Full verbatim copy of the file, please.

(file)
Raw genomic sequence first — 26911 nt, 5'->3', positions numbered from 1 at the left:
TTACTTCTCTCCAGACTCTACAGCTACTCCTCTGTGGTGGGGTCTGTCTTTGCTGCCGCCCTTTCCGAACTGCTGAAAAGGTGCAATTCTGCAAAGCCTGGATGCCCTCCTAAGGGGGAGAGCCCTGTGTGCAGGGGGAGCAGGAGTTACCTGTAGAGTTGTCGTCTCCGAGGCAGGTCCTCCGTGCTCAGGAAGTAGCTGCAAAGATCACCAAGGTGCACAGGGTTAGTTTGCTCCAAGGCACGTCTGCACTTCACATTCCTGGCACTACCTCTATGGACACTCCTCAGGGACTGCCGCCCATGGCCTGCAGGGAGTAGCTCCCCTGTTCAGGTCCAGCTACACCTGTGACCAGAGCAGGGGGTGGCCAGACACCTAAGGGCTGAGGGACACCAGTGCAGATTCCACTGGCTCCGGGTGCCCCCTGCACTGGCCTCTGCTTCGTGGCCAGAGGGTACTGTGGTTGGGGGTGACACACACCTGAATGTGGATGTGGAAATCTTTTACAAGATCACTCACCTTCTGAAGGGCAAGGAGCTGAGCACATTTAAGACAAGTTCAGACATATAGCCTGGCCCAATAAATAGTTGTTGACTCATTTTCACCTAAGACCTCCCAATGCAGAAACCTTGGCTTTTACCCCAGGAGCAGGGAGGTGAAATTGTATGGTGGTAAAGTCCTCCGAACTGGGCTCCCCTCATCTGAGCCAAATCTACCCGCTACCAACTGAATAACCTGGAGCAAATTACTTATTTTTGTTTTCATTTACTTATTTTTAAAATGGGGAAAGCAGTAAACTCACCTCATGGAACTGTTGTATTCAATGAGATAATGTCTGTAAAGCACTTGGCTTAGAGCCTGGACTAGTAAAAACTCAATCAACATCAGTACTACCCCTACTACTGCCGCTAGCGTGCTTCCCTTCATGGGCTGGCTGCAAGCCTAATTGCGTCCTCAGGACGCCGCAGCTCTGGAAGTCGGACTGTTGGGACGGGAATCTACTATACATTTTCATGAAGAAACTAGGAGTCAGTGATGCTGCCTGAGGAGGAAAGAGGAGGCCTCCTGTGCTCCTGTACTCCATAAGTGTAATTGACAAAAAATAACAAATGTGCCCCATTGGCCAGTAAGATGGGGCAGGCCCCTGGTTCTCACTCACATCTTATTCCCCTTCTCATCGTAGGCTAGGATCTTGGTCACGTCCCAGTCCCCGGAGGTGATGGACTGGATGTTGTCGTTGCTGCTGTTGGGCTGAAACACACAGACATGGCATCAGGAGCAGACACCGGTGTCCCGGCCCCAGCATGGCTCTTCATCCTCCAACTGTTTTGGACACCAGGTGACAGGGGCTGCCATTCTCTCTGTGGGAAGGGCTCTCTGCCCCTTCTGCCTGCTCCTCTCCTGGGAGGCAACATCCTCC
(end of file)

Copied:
Raw genomic sequence first — 26911 nt, 5'->3', positions numbered from 1 at the left:
TTACTTCTCTCCAGACTCTACAGCTACTCCTCTGTGGTGGGGTCTGTCTTTGCTGCCGCCCTTTCCGAACTGCTGAAAAGGTGCAATTCTGCAAAGCCTGGATGCCCTCCTAAGGGGGAGAGCCCTGTGTGCAGGGGGAGCAGGAGTTACCTGTAGAGTTGTCGTCTCCGAGGCAGGTCCTCCGTGCTCAGGAAGTAGCTGCAAAGATCACCAAGGTGCACAGGGTTAGTTTGCTCCAAGGCACGTCTGCACTTCACATTCCTGGCACTACCTCTATGGACACTCCTCAGGGACTGCCGCCCATGGCCTGCAGGGAGTAGCTCCCCTGTTCAGGTCCAGCTACACCTGTGACCAGAGCAGGGGGTGGCCAGACACCTAAGGGCTGAGGGACACCAGTGCAGATTCCACTGGCTCCGGGTGCCCCCTGCACTGGCCTCTGCTTCGTGGCCAGAGGGTACTGTGGTTGGGGGTGACACACACCTGAATGTGGATGTGGAAATCTTTTACAAGATCACTCACCTTCTGAAGGGCAAGGAGCTGAGCACATTTAAGACAAGTTCAGACATATAGCCTGGCCCAATAAATAGTTGTTGACTCATTTTCACCTAAGACCTCCCAATGCAGAAACCTTGGCTTTTACCCCAGGAGCAGGGAGGTGAAATTGTATGGTGGTAAAGTCCTCCGAACTGGGCTCCCCTCATCTGAGCCAAATCTACCCGCTACCAACTGAATAACCTGGAGCAAATTACTTATTTTTGTTTTCATTTACTTATTTTTAAAATGGGGAAAGCAGTAAACTCACCTCATGGAACTGTTGTATTCAATGAGATAATGTCTGTAAAGCACTTGGCTTAGAGCCTGGACTAGTAAAAACTCAATCAACATCAGTACTACCCCTACTACTGCCGCTAGCGTGCTTCCCTTCATGGGCTGGCTGCAAGCCTAATTGCGTCCTCAGGACGCCGCAGCTCTGGAAGTCGGACTGTTGGGACGGGAATCTACTATACATTTTCATGAAGAAACTAGGAGTCAGTGATGCTGCCTGAGGAGGAAAGAGGAGGCCTCCTGTGCTCCTGTACTCCATAAGTGTAATTGACAAAAAATAACAAATGTGCCCCATTGGCCAGTAAGATGGGGCAGGCCCCTGGTTCTCACTCACATCTTATTCCCCTTCTCATCGTAGGCTAGGATCTTGGTCACGTCCCAGTCCCCGGAGGTGATGGACTGGATGTTGTCGTTGCTGCTGTTGGGCTGAAACACACAGACATGGCATCAGGAGCAGACACCGGTGTCCCGGCCCCAGCATGGCTCTTCATCCTCCAACTGTTTTGGACACCAGGTGACAGGGGCTGCCATTCTCTCTGTGGGAAGGGCTCTCTGCCCCTTCTGCCTGCTCCTCTCCTGGGAGGCAACATCCTCC